Statolith


Also found in: Dictionary, Medical, Wikipedia.

statolith

[′stad·ə‚lith]
(botany)
A sand grain or other solid inclusion which moves readily in the fluid contents of a statocyst, comes to rest on the lower surface of the cell, and is believed to function in gravity perception.
(invertebrate zoology)
A secreted calcareous body, a sand grain, or other solid inclusion contained in a statocyst.

Statolith

 

(1) A synonym for otolith.

(2) In plants, a small mobile starch grain found in cells of the rootcap, tips of cereal coleoptiles, and other growing parts. When the direction of the axis of the organ changes, the statoliths drop and exert pressure on the cytoplasm, resulting in geotropic bending of the organ. Statoliths are consumed by the plant during severe starvation, for example, when there is prolonged darkness. The cells that contain statoliths are called statocysts.

References in periodicals archive ?
5-1 mm along the oral-aboral axis, lacked bristles by DIC microscopy, yet possessed a dome and four balancers supporting a small statolith.
In some atypical beak samples, we found "check" rings, which were similar to the rings in the microstructure of the statolith (Fig.
The single large statolith consists of numerous aggregated living cells, or lithocytes.
Both the funnel organ and statolith of this species are described based in McGowan & Okutani (1968), Clarke (1978), and Lipinski et al.
7 mm/day in the 18-48 cm ML range (Araya, 1983), and good agreement exists between growth rates obtained from tag-recapture studies and those from statolith aging studies (Yatsu et al.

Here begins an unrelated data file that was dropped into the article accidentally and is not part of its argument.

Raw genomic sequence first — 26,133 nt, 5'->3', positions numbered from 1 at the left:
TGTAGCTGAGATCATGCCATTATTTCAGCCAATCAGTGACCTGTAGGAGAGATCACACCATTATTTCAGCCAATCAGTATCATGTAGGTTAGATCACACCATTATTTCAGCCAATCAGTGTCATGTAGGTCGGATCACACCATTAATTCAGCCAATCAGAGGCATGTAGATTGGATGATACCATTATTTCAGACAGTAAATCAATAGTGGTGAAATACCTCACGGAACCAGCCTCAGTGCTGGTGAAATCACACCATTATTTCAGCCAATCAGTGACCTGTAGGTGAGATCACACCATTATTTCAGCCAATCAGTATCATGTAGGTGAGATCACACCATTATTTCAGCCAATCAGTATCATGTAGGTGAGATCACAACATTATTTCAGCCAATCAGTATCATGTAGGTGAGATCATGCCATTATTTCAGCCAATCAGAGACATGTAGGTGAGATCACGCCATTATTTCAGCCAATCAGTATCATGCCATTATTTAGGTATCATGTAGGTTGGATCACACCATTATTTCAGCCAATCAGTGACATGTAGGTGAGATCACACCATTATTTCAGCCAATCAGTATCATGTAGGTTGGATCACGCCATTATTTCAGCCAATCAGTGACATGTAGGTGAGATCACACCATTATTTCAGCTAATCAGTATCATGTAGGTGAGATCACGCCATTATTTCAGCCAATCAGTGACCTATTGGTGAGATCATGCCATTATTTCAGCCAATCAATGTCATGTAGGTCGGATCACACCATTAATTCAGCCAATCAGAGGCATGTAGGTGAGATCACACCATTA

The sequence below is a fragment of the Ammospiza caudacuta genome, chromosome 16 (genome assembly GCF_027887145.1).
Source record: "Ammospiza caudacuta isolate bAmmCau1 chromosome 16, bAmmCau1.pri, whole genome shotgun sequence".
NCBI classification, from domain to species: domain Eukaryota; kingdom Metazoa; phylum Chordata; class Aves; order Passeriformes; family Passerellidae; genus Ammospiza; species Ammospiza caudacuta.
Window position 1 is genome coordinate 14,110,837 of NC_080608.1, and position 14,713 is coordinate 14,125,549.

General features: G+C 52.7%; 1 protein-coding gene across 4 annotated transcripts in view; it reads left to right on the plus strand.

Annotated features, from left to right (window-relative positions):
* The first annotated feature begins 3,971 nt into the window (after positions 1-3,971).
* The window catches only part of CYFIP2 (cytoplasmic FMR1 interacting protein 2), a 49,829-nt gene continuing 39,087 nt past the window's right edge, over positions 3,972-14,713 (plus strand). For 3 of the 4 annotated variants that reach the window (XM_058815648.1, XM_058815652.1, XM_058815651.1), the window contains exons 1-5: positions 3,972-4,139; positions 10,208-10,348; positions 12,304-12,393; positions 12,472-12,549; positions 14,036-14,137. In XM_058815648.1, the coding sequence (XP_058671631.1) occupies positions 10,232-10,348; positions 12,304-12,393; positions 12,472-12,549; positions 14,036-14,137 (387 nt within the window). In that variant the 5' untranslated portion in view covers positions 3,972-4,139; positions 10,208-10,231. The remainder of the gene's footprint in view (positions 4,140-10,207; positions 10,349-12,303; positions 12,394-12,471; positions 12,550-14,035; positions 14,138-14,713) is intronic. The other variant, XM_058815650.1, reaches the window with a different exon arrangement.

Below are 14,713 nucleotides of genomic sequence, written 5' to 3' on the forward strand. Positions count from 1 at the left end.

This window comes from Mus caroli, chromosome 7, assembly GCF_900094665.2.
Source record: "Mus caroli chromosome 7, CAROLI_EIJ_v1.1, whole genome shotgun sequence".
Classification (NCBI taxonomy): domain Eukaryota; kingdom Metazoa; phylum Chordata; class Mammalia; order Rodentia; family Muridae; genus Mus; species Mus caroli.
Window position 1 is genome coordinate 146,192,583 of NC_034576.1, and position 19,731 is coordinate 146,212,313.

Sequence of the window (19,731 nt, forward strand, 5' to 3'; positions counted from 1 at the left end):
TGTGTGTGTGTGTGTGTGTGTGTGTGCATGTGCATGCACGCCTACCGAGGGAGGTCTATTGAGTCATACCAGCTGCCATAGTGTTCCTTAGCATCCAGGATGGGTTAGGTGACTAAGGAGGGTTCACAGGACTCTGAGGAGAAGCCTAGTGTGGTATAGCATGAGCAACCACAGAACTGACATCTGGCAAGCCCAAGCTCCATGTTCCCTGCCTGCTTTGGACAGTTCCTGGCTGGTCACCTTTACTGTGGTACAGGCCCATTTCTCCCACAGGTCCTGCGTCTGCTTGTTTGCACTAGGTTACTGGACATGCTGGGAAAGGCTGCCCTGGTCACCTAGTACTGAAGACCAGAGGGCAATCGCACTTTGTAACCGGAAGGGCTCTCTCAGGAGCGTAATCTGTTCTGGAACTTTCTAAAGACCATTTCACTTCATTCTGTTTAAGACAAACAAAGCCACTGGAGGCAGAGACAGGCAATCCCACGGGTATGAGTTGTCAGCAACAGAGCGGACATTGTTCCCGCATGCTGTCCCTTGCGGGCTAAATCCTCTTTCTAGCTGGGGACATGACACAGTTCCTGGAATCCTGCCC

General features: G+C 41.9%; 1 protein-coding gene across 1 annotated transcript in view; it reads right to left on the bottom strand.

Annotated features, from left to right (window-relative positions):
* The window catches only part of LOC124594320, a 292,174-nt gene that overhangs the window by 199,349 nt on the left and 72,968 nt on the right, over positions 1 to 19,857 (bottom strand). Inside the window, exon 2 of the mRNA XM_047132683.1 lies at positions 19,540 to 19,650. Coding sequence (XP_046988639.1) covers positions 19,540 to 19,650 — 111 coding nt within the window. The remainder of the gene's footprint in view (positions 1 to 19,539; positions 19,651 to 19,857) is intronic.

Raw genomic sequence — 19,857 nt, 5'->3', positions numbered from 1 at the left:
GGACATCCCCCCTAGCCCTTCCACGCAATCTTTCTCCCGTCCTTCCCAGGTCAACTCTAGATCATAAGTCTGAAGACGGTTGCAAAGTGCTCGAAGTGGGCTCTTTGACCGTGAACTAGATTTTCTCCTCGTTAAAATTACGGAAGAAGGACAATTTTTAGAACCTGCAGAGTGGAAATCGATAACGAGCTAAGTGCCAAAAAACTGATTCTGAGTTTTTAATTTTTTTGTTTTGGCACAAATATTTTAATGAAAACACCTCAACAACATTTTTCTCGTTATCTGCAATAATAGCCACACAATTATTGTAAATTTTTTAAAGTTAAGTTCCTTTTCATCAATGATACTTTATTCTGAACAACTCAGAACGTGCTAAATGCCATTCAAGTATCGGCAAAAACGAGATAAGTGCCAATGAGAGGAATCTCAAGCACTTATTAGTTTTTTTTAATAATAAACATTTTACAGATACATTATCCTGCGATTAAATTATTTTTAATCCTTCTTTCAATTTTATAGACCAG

A common feature is a fluid-filled cavity that contains a mass (a single statolith or numerous statoconia) of higher specific weight than the surrounding fluid that can load and mechanically stimulate underlying sensory elements, resulting in behavioral responses to gravity (Horridge, 1969, 1971; Budelmann, 1988).
maturation patterns, trophic relationships, the occurrence of certain parasites, statolith morphometrics), however, suggests that these squid are in fact BNS members that migrate north to spawn in Brazilian waters (Santos & Haimovici, 1997; Schwarz & Perez, 2007).
Statolith age estimates of the loliginid squid Loligo opalescens (Mollusca: Cephalopoda): corroboration with culture data.
Since changing the density of the external medium has no effect on the sedimentation of intracellular particles, these results are inconsistent with the statolith model but predicted by, and consistent with, the gravitational pressure hypothesis for plant gravisensing.
Based on statolith studies, its life span is generally assumed to be 1 y, and only the largest animals are thought to attain an age of 2 y (Nigmatullin et al.